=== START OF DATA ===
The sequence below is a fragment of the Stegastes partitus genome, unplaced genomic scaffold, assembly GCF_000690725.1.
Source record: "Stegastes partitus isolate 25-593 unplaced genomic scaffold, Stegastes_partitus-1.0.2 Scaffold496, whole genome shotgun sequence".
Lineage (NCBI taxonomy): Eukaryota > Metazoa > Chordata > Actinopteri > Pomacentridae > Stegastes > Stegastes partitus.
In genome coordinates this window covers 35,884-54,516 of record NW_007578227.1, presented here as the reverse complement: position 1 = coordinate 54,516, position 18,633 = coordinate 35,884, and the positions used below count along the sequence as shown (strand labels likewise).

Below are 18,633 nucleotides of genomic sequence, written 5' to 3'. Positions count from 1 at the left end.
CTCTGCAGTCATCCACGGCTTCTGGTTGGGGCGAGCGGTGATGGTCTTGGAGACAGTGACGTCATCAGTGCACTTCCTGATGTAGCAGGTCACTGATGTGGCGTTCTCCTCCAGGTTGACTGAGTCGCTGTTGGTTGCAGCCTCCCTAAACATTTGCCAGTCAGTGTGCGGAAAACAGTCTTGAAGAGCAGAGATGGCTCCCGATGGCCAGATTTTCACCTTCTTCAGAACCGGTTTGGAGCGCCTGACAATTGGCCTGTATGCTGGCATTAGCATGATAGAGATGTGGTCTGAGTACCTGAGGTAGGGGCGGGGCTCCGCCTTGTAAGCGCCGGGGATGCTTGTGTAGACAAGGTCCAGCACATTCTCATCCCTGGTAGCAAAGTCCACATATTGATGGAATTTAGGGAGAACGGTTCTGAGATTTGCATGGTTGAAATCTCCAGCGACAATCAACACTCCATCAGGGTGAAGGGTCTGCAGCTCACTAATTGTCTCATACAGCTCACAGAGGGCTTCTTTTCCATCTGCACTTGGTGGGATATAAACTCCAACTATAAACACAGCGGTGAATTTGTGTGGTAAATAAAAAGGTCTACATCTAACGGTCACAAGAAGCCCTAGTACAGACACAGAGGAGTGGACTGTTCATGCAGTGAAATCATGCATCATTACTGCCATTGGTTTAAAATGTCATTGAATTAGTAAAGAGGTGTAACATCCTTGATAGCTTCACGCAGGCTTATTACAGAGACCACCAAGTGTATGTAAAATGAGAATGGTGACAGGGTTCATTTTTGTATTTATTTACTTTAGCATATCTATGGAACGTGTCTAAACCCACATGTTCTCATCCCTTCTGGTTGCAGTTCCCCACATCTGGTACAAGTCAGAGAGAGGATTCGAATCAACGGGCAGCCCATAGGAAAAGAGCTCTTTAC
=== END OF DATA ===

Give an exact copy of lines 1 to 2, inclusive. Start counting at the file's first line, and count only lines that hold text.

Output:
The sequence below is a fragment of the Stegastes partitus genome, unplaced genomic scaffold, assembly GCF_000690725.1.
Source record: "Stegastes partitus isolate 25-593 unplaced genomic scaffold, Stegastes_partitus-1.0.2 Scaffold496, whole genome shotgun sequence".